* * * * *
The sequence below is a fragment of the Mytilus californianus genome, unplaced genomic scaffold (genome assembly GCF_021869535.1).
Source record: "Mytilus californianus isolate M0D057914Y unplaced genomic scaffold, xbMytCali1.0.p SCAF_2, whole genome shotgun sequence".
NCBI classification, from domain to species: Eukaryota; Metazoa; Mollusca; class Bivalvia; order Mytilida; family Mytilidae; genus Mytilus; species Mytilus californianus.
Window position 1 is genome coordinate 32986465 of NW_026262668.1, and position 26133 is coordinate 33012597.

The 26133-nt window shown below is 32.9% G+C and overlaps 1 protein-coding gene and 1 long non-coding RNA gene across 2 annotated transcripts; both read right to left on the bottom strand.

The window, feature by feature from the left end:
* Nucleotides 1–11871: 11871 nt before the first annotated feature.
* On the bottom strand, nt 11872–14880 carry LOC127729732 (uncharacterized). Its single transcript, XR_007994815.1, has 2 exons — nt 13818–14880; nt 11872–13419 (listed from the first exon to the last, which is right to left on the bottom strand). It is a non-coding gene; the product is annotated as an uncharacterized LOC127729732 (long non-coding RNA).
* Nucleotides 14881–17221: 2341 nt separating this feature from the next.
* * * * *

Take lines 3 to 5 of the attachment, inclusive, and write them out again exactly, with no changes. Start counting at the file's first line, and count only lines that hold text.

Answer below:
NCBI classification, from domain to species: Eukaryota; Metazoa; Mollusca; class Bivalvia; order Mytilida; family Mytilidae; genus Mytilus; species Mytilus californianus.
Window position 1 is genome coordinate 32986465 of NW_026262668.1, and position 26133 is coordinate 33012597.

The 26133-nt window shown below is 32.9% G+C and overlaps 1 protein-coding gene and 1 long non-coding RNA gene across 2 annotated transcripts; both read right to left on the bottom strand.